Course video 27 of 60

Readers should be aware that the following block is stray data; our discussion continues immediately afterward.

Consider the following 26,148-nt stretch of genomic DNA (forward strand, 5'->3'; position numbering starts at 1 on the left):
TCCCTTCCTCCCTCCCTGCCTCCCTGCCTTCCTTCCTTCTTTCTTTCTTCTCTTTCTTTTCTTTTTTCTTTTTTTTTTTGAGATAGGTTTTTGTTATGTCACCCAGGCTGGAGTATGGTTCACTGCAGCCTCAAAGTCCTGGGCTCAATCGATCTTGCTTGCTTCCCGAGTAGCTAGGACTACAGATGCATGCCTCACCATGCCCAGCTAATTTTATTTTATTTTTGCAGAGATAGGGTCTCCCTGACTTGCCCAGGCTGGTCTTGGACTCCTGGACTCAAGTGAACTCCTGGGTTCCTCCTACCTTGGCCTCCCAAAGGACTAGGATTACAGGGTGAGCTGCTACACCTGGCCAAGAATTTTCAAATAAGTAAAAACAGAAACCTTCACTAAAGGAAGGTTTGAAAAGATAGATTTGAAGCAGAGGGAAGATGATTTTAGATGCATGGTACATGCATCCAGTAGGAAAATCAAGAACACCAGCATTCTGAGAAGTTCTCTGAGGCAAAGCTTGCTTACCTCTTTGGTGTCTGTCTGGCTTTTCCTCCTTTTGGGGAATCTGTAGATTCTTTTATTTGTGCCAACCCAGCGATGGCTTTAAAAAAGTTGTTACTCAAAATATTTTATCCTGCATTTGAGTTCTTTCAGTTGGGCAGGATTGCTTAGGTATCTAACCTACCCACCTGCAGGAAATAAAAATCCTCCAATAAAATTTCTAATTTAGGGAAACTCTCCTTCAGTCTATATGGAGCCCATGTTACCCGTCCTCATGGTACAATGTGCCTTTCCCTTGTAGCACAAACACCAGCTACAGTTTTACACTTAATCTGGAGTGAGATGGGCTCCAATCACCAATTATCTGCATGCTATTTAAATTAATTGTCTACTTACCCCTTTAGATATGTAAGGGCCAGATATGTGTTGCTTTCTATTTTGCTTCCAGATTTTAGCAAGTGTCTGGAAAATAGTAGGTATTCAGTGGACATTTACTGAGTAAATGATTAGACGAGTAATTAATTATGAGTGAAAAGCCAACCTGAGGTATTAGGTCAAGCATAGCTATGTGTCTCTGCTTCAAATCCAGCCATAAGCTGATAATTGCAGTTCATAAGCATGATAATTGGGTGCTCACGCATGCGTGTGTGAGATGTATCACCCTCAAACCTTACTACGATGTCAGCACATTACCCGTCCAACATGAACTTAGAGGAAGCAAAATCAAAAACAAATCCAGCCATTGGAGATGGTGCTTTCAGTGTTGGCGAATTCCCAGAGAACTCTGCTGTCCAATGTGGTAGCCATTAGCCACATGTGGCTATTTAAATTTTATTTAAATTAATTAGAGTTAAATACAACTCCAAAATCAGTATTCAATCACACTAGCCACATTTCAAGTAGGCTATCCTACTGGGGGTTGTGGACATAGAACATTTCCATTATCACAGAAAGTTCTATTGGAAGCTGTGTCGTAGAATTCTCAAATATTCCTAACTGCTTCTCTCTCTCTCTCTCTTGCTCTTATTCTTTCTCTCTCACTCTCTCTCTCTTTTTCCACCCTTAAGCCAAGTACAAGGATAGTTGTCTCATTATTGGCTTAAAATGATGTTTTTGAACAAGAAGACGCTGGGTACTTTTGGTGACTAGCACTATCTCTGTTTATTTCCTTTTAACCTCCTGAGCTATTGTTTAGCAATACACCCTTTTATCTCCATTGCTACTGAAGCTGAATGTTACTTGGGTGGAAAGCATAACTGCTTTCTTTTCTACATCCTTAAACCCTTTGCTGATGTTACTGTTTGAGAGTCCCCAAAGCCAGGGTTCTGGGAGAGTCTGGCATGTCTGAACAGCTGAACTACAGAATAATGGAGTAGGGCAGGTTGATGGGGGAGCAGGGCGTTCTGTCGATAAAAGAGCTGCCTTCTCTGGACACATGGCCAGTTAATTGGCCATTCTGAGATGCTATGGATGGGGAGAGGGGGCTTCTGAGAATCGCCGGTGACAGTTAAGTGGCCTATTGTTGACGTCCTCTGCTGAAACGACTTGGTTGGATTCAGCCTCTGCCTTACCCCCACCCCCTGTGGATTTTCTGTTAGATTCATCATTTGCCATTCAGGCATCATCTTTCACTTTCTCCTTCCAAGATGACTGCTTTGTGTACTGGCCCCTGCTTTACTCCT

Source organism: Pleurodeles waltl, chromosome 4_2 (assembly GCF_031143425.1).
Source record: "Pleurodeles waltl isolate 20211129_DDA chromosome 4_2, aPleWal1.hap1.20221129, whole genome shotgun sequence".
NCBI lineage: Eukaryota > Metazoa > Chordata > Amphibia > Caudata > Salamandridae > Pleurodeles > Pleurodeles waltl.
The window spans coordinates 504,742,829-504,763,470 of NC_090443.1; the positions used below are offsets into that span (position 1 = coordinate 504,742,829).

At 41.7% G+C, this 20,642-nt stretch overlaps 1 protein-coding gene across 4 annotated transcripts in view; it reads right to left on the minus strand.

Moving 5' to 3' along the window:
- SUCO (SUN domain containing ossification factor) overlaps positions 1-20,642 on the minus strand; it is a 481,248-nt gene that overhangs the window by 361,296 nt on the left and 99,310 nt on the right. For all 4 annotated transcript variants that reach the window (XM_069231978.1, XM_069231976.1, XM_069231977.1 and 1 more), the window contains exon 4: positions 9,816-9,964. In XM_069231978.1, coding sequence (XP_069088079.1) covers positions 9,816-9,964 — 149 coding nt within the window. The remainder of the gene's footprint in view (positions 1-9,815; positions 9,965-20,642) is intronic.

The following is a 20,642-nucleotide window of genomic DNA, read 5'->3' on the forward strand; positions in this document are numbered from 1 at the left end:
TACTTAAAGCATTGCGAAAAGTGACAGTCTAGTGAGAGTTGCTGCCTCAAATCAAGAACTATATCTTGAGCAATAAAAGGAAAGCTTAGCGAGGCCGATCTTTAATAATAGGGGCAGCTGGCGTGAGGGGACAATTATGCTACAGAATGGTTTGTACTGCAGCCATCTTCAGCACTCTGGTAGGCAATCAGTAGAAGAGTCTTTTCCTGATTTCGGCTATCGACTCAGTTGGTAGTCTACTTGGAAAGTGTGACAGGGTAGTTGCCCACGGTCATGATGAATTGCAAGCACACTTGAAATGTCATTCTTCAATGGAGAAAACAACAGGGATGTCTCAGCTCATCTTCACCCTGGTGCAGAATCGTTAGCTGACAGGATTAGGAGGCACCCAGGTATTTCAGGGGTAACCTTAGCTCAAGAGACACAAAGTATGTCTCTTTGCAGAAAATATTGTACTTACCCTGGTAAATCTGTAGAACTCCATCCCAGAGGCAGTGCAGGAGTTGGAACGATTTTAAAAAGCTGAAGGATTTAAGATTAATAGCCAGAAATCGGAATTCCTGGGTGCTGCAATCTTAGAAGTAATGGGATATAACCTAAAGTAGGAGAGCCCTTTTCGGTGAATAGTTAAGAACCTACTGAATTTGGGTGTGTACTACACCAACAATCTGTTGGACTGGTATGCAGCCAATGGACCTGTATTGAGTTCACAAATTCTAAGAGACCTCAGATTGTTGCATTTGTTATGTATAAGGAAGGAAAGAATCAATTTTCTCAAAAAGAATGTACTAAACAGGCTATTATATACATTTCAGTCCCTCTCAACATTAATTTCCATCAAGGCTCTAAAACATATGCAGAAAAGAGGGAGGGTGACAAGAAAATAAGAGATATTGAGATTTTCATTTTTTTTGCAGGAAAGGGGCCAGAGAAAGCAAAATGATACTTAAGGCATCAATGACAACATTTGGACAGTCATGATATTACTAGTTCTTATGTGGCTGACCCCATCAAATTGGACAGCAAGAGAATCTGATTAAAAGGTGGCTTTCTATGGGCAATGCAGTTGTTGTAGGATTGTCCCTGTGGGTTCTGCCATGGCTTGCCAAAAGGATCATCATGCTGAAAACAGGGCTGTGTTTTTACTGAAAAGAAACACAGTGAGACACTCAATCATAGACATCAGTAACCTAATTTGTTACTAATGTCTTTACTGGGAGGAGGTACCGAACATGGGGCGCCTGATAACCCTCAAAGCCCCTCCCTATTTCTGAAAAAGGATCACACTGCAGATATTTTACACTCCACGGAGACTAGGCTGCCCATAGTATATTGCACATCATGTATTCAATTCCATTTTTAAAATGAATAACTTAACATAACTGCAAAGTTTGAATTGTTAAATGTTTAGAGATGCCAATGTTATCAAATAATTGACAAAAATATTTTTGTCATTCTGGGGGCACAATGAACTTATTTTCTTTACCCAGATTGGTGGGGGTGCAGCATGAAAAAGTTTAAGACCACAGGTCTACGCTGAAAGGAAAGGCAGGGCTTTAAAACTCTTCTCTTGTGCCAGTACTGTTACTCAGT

In this module we will discuss the "Electrifying brain – passive electrical signals". We will show that neurons are electrical device and learn what enables neurons to become “electrifying”. Here we will describe only the passive (vs. active) electrical properties of neurons. We will show that, at the quiescent state, the difference in electric potential across the cell’s membrane is always negative inside the cell (“the “resting potential”); we next show that the membrane behaves like an electrical (resistance-capacitance) RC circuit and highlight the notion of “membrane time constant” and, consequently, the ability of neurons to summate (in time) successive (synaptic) inputs (“electrical memory”) – a fundamental mechanism utilized by the brain. We will also show that when the synapse is activated, it generates an analog electrical signal (“the post-synaptic potential”, PSP) in the receiving (“post-synaptic”) cell. Most interestingly, there are two types of synapses in the brain – “excitatory” and “inhibitory” – we will discuss how these two opposing signals interact in the receiving ``neuron. This module is more technical than the more descriptive first two lessons; we encourage those of you who are not familiar with basic electricity (resistance, capacitance, Ohms law and Kirchoff’s law) to read about these in the sources links for this week’s lecture.

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